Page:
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A Comprehensive Guide To Metabolic Syndrome

Edited By: Natalia Jones
 Metabolic syndrome is an elusive and complex condition that’s very easy to misunderstand. As any other syndrome, metabolic syndrome is actually a cluster of a few different conditions, which, when occurring together, can significantly increase the risk of type 2 diabetes and heart disease. The most alarming part is that this syndrome is anything but uncommon, with around a quarter of the population overall and 60% of adults past the age of 50 suffering from metabolic syndrome.
These alarming rates aren’t constant either, and according to medical research, more and more people, including teenagers and young adults are diagnosed with metabolic syndrome each year. In this article, we provide essential information about metabolic syndrome, including its symptoms, causes, and prevention.

Signs and Symptoms

Metabolic syndrome occurs as a result of an abnormal way your body processes and distributes energy, hence the link to metabolism. An early sign of metabolic syndrome is central obesity or the accumulation of excess body weight in the waist and trunk area. The term is used synonymously with the so-called "apple body shape", illustrated below.
metabolic syndrome Signs and Symptoms
People with central obesity are overweight (have a BMI of 25 or more), but they have slim limbs and a round belly. A waist circumference over 37 inches (94 cm) in males or over 31.5 inches (80 cm) in females can be considered as central obesity and can be a reason for your doctor to test you for metabolic syndrome, especially if you're over 50 years old.
Apart from central obesity, metabolic syndrome at its early stages is asymptomatic and the remaining signs of the condition are usually discovered during routine health checks. These signs include:
  • High blood pressure (130/85 and more)
  • Insulin resistance
  • Abnormal glucose levels
  • Low HDL cholesterol levels
  • High triglyceride levels.

At more advanced stages, symptoms similar to diabetes can occur, such as fatigue, blurred vision, increased thirst, and urination. Keep in mind that having any one of these signs and symptoms doesn’t mean you have metabolic syndrome, a person is diagnosed with the condition only when they exhibit all or most of these signs. 

Complications. A lack of treatment and weight management can result in severe complications, such as the development of type 2 diabetes and heart disease (heart attack, coronary heart disease, etc.). Alarmingly, metabolic syndrome is considered to be the greatest predictor of these conditions. Recent research also established a possible link between metabolic syndrome and cognitive decline and dementia.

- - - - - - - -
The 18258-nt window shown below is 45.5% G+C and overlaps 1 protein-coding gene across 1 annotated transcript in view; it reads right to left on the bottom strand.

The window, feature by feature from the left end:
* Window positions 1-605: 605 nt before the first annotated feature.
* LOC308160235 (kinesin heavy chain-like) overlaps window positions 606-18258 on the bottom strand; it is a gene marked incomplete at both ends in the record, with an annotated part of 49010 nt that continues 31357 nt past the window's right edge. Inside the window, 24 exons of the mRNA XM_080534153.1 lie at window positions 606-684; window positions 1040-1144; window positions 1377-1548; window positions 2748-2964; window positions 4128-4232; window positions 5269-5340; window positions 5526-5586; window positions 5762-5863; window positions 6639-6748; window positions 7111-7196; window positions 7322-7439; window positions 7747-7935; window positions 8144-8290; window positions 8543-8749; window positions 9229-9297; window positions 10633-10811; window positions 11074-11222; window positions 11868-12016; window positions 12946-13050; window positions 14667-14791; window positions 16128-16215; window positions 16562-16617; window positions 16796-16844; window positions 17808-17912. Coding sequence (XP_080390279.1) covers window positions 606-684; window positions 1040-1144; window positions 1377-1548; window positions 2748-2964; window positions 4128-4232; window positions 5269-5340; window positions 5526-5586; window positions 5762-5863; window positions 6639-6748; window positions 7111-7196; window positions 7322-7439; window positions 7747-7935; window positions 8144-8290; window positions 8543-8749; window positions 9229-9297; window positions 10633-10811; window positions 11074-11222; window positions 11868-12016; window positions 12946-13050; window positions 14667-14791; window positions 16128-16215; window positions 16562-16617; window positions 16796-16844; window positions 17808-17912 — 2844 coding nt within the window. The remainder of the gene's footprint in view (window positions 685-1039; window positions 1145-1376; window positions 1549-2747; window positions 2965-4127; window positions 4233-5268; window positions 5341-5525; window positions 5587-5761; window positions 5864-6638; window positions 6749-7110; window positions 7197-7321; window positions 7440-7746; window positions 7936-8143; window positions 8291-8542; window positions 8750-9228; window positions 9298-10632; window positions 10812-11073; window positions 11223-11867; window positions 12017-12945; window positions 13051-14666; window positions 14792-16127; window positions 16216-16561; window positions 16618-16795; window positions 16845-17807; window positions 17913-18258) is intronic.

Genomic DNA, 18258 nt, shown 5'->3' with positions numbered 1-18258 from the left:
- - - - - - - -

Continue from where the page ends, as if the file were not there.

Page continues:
Causes and Risk Factors

metabolic syndrome Causes and Risk Factors
As we have mentioned in the introduction, about 25% of the population suffer from metabolic syndrome, but the distribution of patients is not random, and some people have a higher risk of developing metabolic syndrome than others. The following increase your chance of suffering from metabolic syndrome:
  • Age. The older you get, the more likely you are to suffer from metabolic syndrome, with 60% of Americans over the age of 50 being diagnosed with the syndrome.
  • Obesity. Overweight individuals are significantly more likely to suffer from metabolic syndrome, with obesity being the second largest risk factor after age.
  • Ethnicity. Ethnic minorities, particularly Hispanic women have the greatest risk of having metabolic syndrome in the United States.
  • Other diseases. People with a family history of diabetes, or those suffering from sleep apnea, fatty liver disease, or polycystic ovary syndrome are more likely to suffer from metabolic syndrome.

As for the causes of metabolic syndrome, they are a matter of active medical research, but we know that a sedentary lifestyle, being overweight and stress are all significant contributing factors. In particular, a diet rich in omega-6 fats (saturated fats) and added sugar, especially sweet drinks, was associated with the condition. Medical research also shows that good lifestyle choices can delay and prevent the progression of metabolic syndrome.

Prevention and Treatment

metabolic syndrome Prevention and Treatment

To treat metabolic syndrome, your doctor will address each symptom you exhibit separately, likely prescribing medications to treat hypertension and manage cholesterol. These are prescription medications necessary for you to take to prevent the dangerous complications of metabolic syndrome. But since one of the main known causes of metabolic syndrome is inactivity and being overweight, healthy lifestyle choices can help prevent it.

A healthy diet and exercise are likely to improve prediabetic symptoms, too, if you already have the syndrome. Although a licensed dietitian and your doctor will be able to give you the best recommendations, here are some basic, and yet effective, lifestyle choices you can make to prevent and manage the development of the disease:

1. Be physically active for at least 30 minutes most days.
2. Eat a lot of whole grains, vegetables, fruits, and lean protein.
3. Limit the amount of saturated and trans fat, as well as salt.
4. Stay away from sweetened beverages.
5. Strive towards keeping a healthy weight.
6. Don't smoke or drink alcohol.

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